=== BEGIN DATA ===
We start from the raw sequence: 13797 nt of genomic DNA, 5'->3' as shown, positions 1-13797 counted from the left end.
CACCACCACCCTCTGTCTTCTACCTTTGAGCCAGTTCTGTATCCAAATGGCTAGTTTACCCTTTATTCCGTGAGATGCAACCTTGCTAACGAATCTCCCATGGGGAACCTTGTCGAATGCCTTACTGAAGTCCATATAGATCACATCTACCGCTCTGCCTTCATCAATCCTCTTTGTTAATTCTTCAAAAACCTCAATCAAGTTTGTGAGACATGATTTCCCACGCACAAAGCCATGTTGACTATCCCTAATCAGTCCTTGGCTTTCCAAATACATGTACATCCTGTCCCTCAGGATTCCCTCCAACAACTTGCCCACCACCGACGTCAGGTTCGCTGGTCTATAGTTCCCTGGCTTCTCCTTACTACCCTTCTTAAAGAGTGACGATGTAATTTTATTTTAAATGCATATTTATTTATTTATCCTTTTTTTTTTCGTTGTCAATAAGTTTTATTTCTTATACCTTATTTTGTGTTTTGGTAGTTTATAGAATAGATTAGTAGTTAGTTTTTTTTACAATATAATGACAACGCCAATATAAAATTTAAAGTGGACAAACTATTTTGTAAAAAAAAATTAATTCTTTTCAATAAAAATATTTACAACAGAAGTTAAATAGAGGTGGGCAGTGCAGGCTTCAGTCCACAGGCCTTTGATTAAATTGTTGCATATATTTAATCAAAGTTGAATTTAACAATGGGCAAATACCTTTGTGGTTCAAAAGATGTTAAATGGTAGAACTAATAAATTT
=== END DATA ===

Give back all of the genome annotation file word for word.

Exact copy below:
We start from the raw sequence: 13797 nt of genomic DNA, 5'->3' as shown, positions 1-13797 counted from the left end.
CACCACCACCCTCTGTCTTCTACCTTTGAGCCAGTTCTGTATCCAAATGGCTAGTTTACCCTTTATTCCGTGAGATGCAACCTTGCTAACGAATCTCCCATGGGGAACCTTGTCGAATGCCTTACTGAAGTCCATATAGATCACATCTACCGCTCTGCCTTCATCAATCCTCTTTGTTAATTCTTCAAAAACCTCAATCAAGTTTGTGAGACATGATTTCCCACGCACAAAGCCATGTTGACTATCCCTAATCAGTCCTTGGCTTTCCAAATACATGTACATCCTGTCCCTCAGGATTCCCTCCAACAACTTGCCCACCACCGACGTCAGGTTCGCTGGTCTATAGTTCCCTGGCTTCTCCTTACTACCCTTCTTAAAGAGTGACGATGTAATTTTATTTTAAATGCATATTTATTTATTTATCCTTTTTTTTTTCGTTGTCAATAAGTTTTATTTCTTATACCTTATTTTGTGTTTTGGTAGTTTATAGAATAGATTAGTAGTTAGTTTTTTTTACAATATAATGACAACGCCAATATAAAATTTAAAGTGGACAAACTATTTTGTAAAAAAAAATTAATTCTTTTCAATAAAAATATTTACAACAGAAGTTAAATAGAGGTGGGCAGTGCAGGCTTCAGTCCACAGGCCTTTGATTAAATTGTTGCATATATTTAATCAAAGTTGAATTTAACAATGGGCAAATACCTTTGTGGTTCAAAAGATGTTAAATGGTAGAACTAATAAATTT